terminating employees for use of social media

by Anna A. Cohen

On September 28, 2011, a National Labor Relations Board (“NLRB”) administrative law judge (ALJ) found that Knauz BMW lawfully terminated the employment of Robert Becker, a salesperson, after he posted pictures and comments on his Facebook page about two different workplace incidents — an automobile accident and a dealership sales event.  The judge also found that several Employee Handbook policies, unrelated to social media postings, contained overly broad language.  Karl Knauz Motors, Inc. d/b/a Knauz BMW and Robert Becker, Case No. 13-CA-46452 (Sept. 28, 2011).

The first incident Becker posted on his Facebook page concerned an accident at a Land Rover dealership also owned by Knauz on an adjacent property.  Becker posted pictures of the accident, as well as comments such as “This is your car:  This is your car on drugs.”  The same day, Becker also posted pictures of a dealership sales event.  Becker and other salespersons disagreed with the General Sales Manager’s choice of food and beverages for the event, including hot dogs and chips.  Becker posted pictures of the other salespersons with the food and beverages, as well as several comments on his Facebook page, such as:

The small 8 oz bag of chips, and the $2.00 cookie plate from Sam’s Club, and the semi fresh apples and oranges were such a nice touch…but to top it all off…the Hot Dog Cart.  Where our clients could attain a over cooked wiener and a stale bunn [sic]…

Although both posts were made on the same day, managers of the dealership testified that Becker’s employment was terminated because “[he] had satirized a very serious car accident that occurred at our Land Rover facility on his Facebook page by posting pictures of the accident accompanied by rude and sarcastic remarks about the incident.”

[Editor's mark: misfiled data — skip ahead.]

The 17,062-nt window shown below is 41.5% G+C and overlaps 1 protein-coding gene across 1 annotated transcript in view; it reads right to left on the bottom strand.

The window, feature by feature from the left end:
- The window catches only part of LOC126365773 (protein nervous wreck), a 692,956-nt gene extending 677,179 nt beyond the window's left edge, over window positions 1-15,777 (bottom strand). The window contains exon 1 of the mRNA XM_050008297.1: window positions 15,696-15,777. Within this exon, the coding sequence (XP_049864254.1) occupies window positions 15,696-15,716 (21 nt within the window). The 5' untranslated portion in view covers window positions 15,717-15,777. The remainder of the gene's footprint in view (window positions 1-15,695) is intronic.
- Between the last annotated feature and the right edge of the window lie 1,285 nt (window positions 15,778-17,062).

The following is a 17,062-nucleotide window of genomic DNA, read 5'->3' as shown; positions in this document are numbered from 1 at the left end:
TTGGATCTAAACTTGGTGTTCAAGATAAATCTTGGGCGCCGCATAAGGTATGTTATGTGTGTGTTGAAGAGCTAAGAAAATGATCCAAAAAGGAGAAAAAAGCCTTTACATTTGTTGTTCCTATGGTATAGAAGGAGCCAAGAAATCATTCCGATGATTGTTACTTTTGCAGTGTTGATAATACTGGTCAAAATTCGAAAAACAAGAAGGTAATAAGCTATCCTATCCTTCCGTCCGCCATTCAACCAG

The ALJ held that the termination for the posting of the accident was lawful because the posting did not amount to protected or concerted activity under the National Labor Relations Act (“NLRA”).  Rather, Becker posted it “apparently as a lark, without any discussion with any other employee of the Respondent and [it] had no connection to any of the employees’ terms and conditions of employment.”

On the other hand, the ALJ opined that had the dealership terminated Becker’s employment for the Facebook postings regarding the sales event, the termination would have been unlawful.  According to the ALJ, the sales event posting constituted protected concerted activity that could have affected Becker’s compensation.  Although unlikely, a customer may have been “turned off” by the food offered at the event and may not have purchased a car or may have given the salesperson a lower rating.  Further, Becker and another salesperson both spoke up during a meeting about what they considered to be the inadequacies of the food being offered at the event and salespersons also discussed the subject after the meeting.  Although only Becker complained about it on his Facebook page, the ALJ equated Becker’s posting to an individual employee bringing a group complaint to the attention of management, which is protected concerted activity.  The ALJ concluded, however, that Becker had been terminated for the first, unprotected posting and not the second, protected posting.